Monday, Oct 22, 2012 , 6:00 PM – 9:00 PM
Join Rick Ingrasci and the Whidbey GeoDome team for an awe-inspiring journey to the farthest reaches of the known universe and back—30 billion light years in 30 minutes! In the process, you'll experience an innovative approach to science education and worldview expansion utilizing immersive visualization environments like the GeoDome. In addition to the Earth Portal show, there will be a live interactive demonstration of the GeoDome's unique capacity for "big data" visualizations from NASA and NOAA, designed to demonstrate the interconnectedness of ecosystems at multiple scales.
The Earth Portal show has just completed a successful six-month run at the Seattle Center where it was a featured exhibit for the 50th anniversary of the Seattle World's Fair.
Marilyn Schlitz, Ambassador of Creative Projects and Global Affairs at IONS, will introduce IONS' Worldview Literacy Project curriculum and discuss potential applications of the GeoDome in this educational work.
The Whidbey GeoDome Project (www.whidbeygeodome.org)
The Whidbey GeoDome is a portable immersive visualization environment (an inflatable dome, 25 feet in circumference and 13 feet high) designed to facilitate dialogues about what it takes to increase the resilience of communities and bioregions. Its mission is to inspire participants to ask questions about humanity's place in the cosmos.
The Whidbey GeoDome provides a cosmic context for exploring the patterns of nature and finding biomimetic solutions to the world’s most pressing problems. Following Buckminster Fuller’s suggestion to “Start with Universe,” we are telling new stories that help people expand their worldviews and transform the way we learn through the power of immersive visual storytelling. See
www.whidbeygeodome.org for photos and more information.
The Whidbey GeoDome Project created The Earth Portal: A Guided Tour of the Universe and Our Place in It for the 50th anniversary celebration of the 1962 Seattle World’s Fair (April–October 2012). The Earth Portal experience helps people to gain a deep appreciation for the latest scientific understanding of the Universe and the preciousness of life on Earth. This immersive experience is coupled with interactive exhibits and educational materials that demonstrate ways in which whole systems thinking, design science, and collaborative processes can be used to address many of the complex challenges facing humanity.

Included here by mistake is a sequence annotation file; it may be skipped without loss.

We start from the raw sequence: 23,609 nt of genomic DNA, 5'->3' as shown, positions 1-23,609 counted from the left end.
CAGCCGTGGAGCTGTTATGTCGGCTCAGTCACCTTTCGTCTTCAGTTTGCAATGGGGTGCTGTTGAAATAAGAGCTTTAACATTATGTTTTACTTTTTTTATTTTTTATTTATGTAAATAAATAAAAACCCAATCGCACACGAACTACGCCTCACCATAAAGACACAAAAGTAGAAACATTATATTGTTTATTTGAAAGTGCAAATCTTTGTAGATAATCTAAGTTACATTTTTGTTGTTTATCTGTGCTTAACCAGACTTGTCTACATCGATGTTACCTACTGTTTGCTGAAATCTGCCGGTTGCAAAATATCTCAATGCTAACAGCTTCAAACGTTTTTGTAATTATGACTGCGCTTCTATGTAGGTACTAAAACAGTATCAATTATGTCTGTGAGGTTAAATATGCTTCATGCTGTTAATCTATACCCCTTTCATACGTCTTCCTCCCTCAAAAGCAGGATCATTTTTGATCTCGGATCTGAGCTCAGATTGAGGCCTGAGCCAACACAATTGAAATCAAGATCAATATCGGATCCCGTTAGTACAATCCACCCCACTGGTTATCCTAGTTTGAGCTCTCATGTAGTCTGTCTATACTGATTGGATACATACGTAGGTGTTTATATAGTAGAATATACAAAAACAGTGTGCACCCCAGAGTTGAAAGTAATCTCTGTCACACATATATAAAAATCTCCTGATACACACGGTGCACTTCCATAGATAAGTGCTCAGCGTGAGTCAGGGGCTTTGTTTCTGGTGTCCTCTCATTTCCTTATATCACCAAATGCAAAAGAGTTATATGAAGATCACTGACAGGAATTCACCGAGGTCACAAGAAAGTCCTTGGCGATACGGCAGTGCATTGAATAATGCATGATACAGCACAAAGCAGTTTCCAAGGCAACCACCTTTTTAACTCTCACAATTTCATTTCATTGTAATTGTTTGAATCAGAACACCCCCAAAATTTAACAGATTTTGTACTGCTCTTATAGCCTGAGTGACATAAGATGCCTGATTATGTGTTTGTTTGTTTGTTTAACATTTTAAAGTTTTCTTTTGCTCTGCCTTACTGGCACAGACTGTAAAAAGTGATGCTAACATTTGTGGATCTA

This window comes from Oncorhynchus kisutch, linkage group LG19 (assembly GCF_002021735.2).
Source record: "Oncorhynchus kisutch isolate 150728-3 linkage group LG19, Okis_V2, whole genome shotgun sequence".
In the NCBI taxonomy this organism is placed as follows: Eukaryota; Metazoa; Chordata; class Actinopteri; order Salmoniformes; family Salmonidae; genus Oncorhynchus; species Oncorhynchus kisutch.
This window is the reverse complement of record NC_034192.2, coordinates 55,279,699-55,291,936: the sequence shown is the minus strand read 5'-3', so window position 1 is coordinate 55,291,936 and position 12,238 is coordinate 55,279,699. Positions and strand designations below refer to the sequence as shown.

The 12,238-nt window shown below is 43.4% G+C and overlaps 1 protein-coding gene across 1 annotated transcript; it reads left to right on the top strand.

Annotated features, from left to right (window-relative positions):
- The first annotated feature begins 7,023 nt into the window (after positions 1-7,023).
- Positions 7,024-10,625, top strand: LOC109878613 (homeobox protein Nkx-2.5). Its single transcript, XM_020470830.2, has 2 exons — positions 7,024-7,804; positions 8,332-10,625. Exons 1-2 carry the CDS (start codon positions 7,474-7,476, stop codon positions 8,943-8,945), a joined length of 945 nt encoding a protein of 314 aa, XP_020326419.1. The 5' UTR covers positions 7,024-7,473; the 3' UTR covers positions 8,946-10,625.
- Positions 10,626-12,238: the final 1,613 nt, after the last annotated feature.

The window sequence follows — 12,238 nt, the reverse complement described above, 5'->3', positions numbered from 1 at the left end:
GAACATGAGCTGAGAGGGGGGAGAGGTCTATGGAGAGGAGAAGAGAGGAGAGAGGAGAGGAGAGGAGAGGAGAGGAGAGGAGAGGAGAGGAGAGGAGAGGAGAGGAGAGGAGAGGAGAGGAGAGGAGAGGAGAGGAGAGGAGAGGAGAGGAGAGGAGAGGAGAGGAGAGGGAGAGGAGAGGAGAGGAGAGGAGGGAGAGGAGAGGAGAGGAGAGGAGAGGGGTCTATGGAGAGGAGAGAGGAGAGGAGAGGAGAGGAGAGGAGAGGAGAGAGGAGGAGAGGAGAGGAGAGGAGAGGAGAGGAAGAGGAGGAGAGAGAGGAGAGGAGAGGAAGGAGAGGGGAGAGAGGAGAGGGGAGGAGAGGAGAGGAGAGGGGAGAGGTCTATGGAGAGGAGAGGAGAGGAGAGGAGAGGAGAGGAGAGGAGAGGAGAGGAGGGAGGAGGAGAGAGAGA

We are currently exploring the use of immersive learning environments for the teaching of STEM literacy and Next Generation Science Standards in k-12 settings. We are developing innovative curricula that combine the GeoDome experience with pre-and-post Geodome integrative learning activities (e.g. arts-based self-expression with poetry, free writing, drawing, small group discussion, as well as direct encounters with the natural world). We have been invited to continue to use our Earth Portal space at the Seattle Center for another six months in order to bring k-12 classes in on field trips, and to continue to develop innovative uses of the GeoDome for teaching science.
Rick Ingrasci MD, MPH, Director of the Whidbey GeoDome Project, is a social entrepreneur with a rich background in psychiatry, holistic medicine, and consciousness research. He is co-author of the bestselling book Chop Wood, Carry Water: A Guide to Finding Spiritual Fulfillment in Daily Life.
"The world gives us data. We look for patterns. Then we find a reason for the pattern, and that reason becomes a story. The stories cascade upward and are fit into bigger and broader narratives of our deepest, most compelling questions." — Astrophysicist Adam Frank, in The Constant Fire: Beyond the Science vs. Religion Debate
Cost: $20 per person.
Check in at the bookstore in the Community Building.
Space is limited. RSVP: Jan Fischer, firstname.lastname@example.org